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Minimize Risky e-Business With Novell's Net Security Solution

Articles and Tips: article

01 Feb 2001

by Linda Kennard

As more companies open their networks to partners, custom- ers, and suppliers, they simultaneously render themselves vulnerable to increased cyber security risks, including viruses, denial-of-service attacks, and web site spoofs. Although this vulnerability may raise a few eyebrows, it isn't necessarily alarming.

However, downtime related to security breaches is on the rise, and downtime is alarming. After all, an increase in breach-inflicted downtime arguably suggests a parallel increase in either the frequency or severity of threats to your company's e-business systems.

Two years ago, half of the respondents to the Global Security Survey survived the year without experiencing downtime related to security breaches. In contrast, only 26 percent of the 4,900 executives, security professionals, and technology managers who responded to last year's survey managed to avoid breach-inflicted downtime. (The Global Security Survey is conducted annually byInformationWeekResearch and PricewaterhouseCoopers. You can find results from the year 2000 survey in "It's Time To Clamp Down," July 10, 2000, at

As a network administrator, you don't need to be told that downtime, whatever its cause, results in both productivity and financial losses. Productivity and financial losses, however, represent only some of the potential costs of attacks on your e-business. Bored teenagers, disgruntled workers, political hacktivists, and anyone else with a passive or malicious interest in targeting your company can cost it not only money but also time, secrets, pride, and customers' respect. (For evidence of how hack attacks can affect your company, see "Hack Attacks.")

The question to which these reported security breaches give rise is this: Why can't organizations adequately protect their e-business systems?


The simple answer to this question sounds like an excuse, but nevertheless it is true: Securing an e-business is difficult--really difficult--and it is difficult for several reasons. For one thing, a successful approach to e-security requires input not only from IT and security managers but also from business managers. Sometimes getting these people to agree can be difficult.

For another thing, adequately securing your company's e-business is inherently difficult because no one product from any single vendor can protect your e-business from every angle. Consequently, you're faced with several difficult questions:

  • What categories of products comprise a complete security solution?

  • Of these categories, which products should you choose?

  • How can you know whether or not the security products you choose will work well together?

  • How can you easily manage these varied products?

To spare you the trouble of finding answers to these questions, Novell investigated these questions and, based on the answers, developed the Net Security solution. The Net Security solution is Novell's strategy to help you find and deploy security products that meet your company's specific security needs. To this end, the Net Security solution does the following:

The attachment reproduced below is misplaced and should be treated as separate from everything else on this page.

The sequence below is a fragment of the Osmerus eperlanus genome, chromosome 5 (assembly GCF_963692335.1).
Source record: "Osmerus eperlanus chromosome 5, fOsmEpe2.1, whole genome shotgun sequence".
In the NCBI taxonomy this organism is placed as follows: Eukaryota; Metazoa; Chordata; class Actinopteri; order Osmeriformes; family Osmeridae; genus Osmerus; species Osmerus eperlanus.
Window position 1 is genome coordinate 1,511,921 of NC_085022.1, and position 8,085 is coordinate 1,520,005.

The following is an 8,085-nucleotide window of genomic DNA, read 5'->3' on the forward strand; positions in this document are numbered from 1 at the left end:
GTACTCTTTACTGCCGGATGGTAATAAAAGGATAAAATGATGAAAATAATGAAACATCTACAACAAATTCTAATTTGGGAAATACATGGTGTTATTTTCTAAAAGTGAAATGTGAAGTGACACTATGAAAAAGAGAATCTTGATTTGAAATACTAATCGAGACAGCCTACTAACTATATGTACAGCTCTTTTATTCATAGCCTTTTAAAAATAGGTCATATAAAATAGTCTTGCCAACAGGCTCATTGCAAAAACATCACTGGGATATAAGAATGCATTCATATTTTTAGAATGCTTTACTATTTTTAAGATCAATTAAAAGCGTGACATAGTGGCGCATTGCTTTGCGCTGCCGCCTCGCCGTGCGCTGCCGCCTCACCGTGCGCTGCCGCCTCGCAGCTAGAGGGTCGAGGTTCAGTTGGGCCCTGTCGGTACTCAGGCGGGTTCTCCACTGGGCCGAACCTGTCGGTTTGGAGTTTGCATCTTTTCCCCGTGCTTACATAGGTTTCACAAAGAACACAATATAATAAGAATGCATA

• Identifies the nine elements of a complete security solution

  • Defines the purpose each element serves

  • Lists one or more Novell or Novell-partner products that not only serve the purpose of each element but also work well with the other products included in the Net Security solution

  • Lists only products that are integrated with NDS eDirectory, the foundation of the Net Security solution

The Net Security solution thus helps you define your company's security needs and locate the solution or solutions that meet those needs. In other words, through its Net Security solution, Novell simplifies the task of securing your company's e-business system.


Novell used information from industry analysts and security experts, including IDC, Gartner, PricewaterhouseCoopers, and Giga Information Group, to determine that a complete security solution is comprised of nine elements, each of which serves a specific purpose. (SeeFigure 1.)

  • This element secures customer, partner, and employee Internet access.

  • Working together, these elements confirm user identity and grant access accordingly.

  • This element increases security on your company's network by enabling fast and secure access to multiple applications with a single password.

  • This element enables remote users and branch offices to securely connect to your company's network.

  • This element enables your company to maintain a healthy e-business system by keeping it free of viruses.

  • This element enables you to provide confidentiality, data integrity, strong authentication, digital signatures, and nonrepudiation to your company's e-business systems.

  • This element enables effective collaboration.

  • This element prevents unauthorized access to your company's network.

  • This element automates security management functions.


For each of the nine elements, the Net Security solution positions one or two Novell or Novell-partner products that solve the specific security problems of that element. The remainder of this article discusses these problems and solutions.